How Big are Diamonds Anyway? - March

GIA Diamond Scandal
Has Silver Lining for Insurers
- April

Watch Out for Big-Box Retailers Insurance Appraisals - May

Mixing It Up: Natural and Synthetic Diamonds Together - June

Tanzanite - Warning: Fragile - July

Red Diamonds - August

Inflated Valuations & Questionable Certificates - September

Emeralds - October

Where Do Real Diamonds Come From? - November

Counterfeit Watches - The Mushroom War - December


The Lure of Colored Diamonds - January

Synthetic Colored Diamonds - February

Watches: What to Watch for - March

When is a Pear not a Pair? - April

The Truth About Topaz - May

White Gold: How White is White? - June

One of a Kind - or Not - July

Jewelry in Disguise - August

Valued Contract for Jewelry? Proceed with Caution! - September

Antiques, Replicas and All Their Cousins

Grading the Color of Colored Diamonds

New GIA Cut Grade for Diamonds - December


Synthetic Diamonds - and Insuring Tips - January

Bogus Appraisals and Fraud - February

A Picture is Worth Thousands of Dollars - March

Don't be Duped by Fracture Filling - April

Gem Scams Point to Need for Change - May

What is a Good Appraisal - June

4Cs of Color Gemstones - July

Gem Laser Drilling: The Next Generation - August

Why Update an Appraisal? - September

When to Recommend an Appraisal Update or a Second Appraisal - October

Secrets of Sapphire - November

Will the Real Ruby Please Stand Up - December


Mysterious Orient:
A Tale of Loss
- January

Bogus Diamond Certificates and Appraisals - February

Can Valuations be Trusted? - March

Spotting a Bogus Appraisal or Certificate - April

Counterfeit Diamond Certificates - May

Case of the Mysterious "Rare" Sapphires - June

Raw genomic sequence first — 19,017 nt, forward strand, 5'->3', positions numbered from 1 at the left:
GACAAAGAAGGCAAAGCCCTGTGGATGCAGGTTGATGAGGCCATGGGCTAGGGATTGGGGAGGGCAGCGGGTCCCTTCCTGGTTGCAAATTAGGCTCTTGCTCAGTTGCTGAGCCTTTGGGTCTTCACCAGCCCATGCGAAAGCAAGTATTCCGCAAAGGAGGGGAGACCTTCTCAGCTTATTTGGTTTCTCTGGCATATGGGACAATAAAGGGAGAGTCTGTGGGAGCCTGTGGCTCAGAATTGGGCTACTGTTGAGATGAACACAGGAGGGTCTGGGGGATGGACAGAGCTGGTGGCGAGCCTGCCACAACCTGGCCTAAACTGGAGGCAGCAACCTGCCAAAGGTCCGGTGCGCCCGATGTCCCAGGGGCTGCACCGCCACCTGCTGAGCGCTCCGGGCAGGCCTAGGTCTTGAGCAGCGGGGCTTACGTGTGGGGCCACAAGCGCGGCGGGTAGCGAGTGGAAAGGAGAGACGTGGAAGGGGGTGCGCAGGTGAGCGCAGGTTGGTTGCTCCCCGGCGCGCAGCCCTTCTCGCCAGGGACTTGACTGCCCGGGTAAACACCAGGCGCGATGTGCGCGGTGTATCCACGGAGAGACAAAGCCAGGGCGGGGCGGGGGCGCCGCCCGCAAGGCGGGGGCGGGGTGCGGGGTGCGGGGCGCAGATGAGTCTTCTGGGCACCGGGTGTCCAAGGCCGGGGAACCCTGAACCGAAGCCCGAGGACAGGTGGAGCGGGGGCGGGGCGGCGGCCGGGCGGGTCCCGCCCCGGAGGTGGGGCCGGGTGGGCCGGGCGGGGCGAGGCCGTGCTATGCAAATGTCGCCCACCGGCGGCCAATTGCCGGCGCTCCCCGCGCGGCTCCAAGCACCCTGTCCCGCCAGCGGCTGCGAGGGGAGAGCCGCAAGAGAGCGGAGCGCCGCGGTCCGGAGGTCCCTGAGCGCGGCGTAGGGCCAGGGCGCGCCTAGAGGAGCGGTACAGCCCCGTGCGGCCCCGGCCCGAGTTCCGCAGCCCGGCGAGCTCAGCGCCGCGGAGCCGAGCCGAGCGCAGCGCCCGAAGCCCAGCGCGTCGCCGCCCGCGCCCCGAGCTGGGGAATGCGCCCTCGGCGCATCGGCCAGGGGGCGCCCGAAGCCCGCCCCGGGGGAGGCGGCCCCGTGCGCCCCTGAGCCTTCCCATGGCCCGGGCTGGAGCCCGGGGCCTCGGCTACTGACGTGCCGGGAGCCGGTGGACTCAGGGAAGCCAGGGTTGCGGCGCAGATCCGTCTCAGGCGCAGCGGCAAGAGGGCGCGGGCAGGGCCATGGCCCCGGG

Politically Correct Diamonds - July

Name Brand Diamonds - September

Princess Cut: Black Sheep of Diamonds - October

Reincarnate as a Diamond - November

Synthetic Diamonds - December


Irradiated Mail/Irradiated Gems - January

Fake Diamonds (Moissonite) - February

GIA Diamond Report - March

AGS and Other Diamond Certificates - April

Colored Stone Certificates - May

Damaged Jewelry: Don't Pay for Nature's Mistakes - June

The Case of the "Self-Healing" Emerald - July

Mysterious Disappearance: Case of the Missing Opals - August

The Discount Mirage - September

What Can You Learn from Salvage? - October

Gaining from Partial Loss - November

Year in Review - December


Colored Diamonds - January

Good as Gold - February

Disclose Gem Treatments - March

FTC Jewelry Guidelines - April

Myths Part I: Each Piece is Unique - May

Myths Part II: Myths, Lies, & Half-Truths - June

New Trend: Old Cut Stones - October

The Appraisal Process - November

Year in Review - December


Deceptive Pricing - January

Gems - Natural or Manmade - February

Jeweler/Appraisal Credentials - March

Fracture Filling - April

Salvage Jewelery - May

Gem Treatments - June

Don't Ask/Don't Tell - A Buying Nightmare - July

Laser Drilling of Diamonds - August

Jeweler Ethics or the Lack Thereof - September

Gem Scam - October

The Truth about Clarity Grading - November

Year in Review - December


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Is the gem suitable for the jewelry?